Physical, Emotional and Spiritual Nakedness
Today, it is sunny though a bit cool. Sitting on a deck with a hot cup of coffee with the early morning sun doing its best to breath life into one’s body is a treasured gift. With coffee gone, I returned into the house to do my usual reading and writing – it’s what I do, my raison d’être – I am a writer at heart and practice. And as usual, when conditions are right, I write in an au naturel state.
Lately I’ve been writing about the soul and its natural religion versus the religion of churches and dogma; of course approaching the topic from a Jungian psychology background. As well, I have been writing on Buddhist themes of intellect, intuition and compassion. One thing I haven’t been writing about is naturism and therapy, my book project. It seems that I have been avoiding my book for the past number of weeks. Have I given up on that project? Not at all. I have simply set it aside while summer life is filled with family, community and friends. The book isn’t something that can be approached with the odd hour here and there. With a change in the availability of time, that is about to change.
The house is empty and it appears as though I will have extensive free time for reflection and writing for at least the next five days, three of those days with no Internet to serve as distraction., three of those days when I can live, read and write naked. I will again return to Goodson’s book, Nudity, Therapy and Joy in order to dig deeper into the relationship between body, mind and psych.
I guess the time to start is right now. Paul Bindrim, the first to perform therapy while participants were nude wrote:
“Maslow conjectured that people would get used to their bodies being naked and that, in itself, would be of great value. I found out later that self-image was very much based on body-image and, if you can accept your body, then you can begin to accept yourself more and more. There was real value in that. But in my concept also was that physical nakedness could facilitate emotional nakedness and, therefore, would speed up psychotherapy.” [Goodson, p. 19]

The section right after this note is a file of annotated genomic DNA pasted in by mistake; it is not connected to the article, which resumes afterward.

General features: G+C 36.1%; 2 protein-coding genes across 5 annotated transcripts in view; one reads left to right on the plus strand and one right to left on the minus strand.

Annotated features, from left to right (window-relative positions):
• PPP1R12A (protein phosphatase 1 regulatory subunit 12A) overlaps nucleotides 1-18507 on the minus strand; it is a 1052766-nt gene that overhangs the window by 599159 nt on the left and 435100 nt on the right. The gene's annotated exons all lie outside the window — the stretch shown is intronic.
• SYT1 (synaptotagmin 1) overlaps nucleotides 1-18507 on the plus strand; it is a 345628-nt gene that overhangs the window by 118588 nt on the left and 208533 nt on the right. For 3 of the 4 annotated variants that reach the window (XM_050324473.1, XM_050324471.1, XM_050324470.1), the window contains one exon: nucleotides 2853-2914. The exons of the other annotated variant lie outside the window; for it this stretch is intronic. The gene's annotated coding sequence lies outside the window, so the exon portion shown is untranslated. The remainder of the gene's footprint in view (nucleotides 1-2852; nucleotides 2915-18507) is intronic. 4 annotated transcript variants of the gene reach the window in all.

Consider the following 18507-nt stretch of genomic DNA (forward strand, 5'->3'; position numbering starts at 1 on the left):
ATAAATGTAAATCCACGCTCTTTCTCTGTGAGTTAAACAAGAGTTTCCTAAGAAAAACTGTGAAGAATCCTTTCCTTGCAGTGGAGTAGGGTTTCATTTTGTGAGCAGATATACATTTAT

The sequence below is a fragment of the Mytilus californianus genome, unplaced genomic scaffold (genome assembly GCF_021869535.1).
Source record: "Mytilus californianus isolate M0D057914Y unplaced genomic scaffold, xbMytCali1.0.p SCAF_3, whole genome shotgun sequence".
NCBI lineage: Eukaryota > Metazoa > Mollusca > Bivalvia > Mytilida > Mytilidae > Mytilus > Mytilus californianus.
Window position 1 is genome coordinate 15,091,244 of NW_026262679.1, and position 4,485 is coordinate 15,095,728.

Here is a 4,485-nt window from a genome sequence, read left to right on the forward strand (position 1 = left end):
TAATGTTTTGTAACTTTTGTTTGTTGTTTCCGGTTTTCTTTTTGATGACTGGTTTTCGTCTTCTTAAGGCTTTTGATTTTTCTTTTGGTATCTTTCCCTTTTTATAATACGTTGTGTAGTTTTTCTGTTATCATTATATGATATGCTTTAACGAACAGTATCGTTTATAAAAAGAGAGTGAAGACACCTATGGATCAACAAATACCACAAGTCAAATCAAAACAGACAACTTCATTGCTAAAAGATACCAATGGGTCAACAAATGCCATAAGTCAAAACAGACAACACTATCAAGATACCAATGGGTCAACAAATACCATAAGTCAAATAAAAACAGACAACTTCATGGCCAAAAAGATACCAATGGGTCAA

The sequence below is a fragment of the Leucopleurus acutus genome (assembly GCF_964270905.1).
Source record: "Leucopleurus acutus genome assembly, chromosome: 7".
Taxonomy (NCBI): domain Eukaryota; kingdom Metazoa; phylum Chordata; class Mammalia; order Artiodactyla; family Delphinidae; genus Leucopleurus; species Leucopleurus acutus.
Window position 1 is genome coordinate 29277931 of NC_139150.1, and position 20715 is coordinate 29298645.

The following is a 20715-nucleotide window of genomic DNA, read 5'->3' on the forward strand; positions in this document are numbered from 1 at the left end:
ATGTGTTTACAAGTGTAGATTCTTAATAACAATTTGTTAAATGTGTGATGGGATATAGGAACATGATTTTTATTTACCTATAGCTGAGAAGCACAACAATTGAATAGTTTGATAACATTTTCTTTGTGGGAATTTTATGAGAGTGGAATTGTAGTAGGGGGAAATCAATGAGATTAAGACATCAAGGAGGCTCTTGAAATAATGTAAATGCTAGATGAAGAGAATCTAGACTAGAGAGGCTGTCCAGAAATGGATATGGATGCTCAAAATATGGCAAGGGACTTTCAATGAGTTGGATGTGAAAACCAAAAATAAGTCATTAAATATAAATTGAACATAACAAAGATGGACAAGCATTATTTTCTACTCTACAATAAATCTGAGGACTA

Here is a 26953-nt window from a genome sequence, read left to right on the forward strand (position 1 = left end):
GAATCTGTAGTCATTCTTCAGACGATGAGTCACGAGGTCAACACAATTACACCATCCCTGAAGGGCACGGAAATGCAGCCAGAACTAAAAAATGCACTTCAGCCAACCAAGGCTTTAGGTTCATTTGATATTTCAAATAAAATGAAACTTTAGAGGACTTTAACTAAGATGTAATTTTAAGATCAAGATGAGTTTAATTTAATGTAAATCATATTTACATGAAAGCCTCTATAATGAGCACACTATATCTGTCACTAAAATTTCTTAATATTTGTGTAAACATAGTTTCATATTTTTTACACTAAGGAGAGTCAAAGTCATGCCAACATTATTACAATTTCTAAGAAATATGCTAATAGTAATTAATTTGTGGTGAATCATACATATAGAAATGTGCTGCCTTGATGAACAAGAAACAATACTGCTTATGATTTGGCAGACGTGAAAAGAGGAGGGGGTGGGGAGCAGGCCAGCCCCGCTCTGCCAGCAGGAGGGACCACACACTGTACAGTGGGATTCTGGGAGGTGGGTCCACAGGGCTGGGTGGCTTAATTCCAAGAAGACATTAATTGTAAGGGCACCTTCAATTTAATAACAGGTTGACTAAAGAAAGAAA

Physical and emotional nakedness – to that I would add, spiritual nakedness and the touching of the authentic core one oneself. Now, who is Maslow, and why does it matter what he says?
Maslow was an American psychologist who is the godfather of humanistic psychology. If anything, his influence on psychological practice in North America was as great, if not greater than that of Freud. He was the authority, the American voice in the world of psychology. According to Maslow, “the way in which essential needs are fulfilled is just as important as the needs themselves. Together, these define the human experience. ” [Wikipedia]
With the blessing of Maslow, Bindrim began to experiment with using nudity in a therapy model. When the establishment (APA) decided to deal with the issue, a word from Maslow put a stop to any overt opposition. Rooted in the American psyche, somewhere, is the belief “whatever works.” Now, it is time for me to get back to my research and see what else comes up to either validate or invalidate the use of nudity in healing the human psyche and soul.
Posted on August 9, 2013, in Jungian Psychology and tagged au naturel, consciousness, depth psychology, Goodson, heirarchy of needs, Jungian Psychology, masculine psychology, Maslow, naked, Naturism, nude, Nudity Therapy and Joy, Paul Bindrim, therapy. Bookmark the permalink. Leave a comment.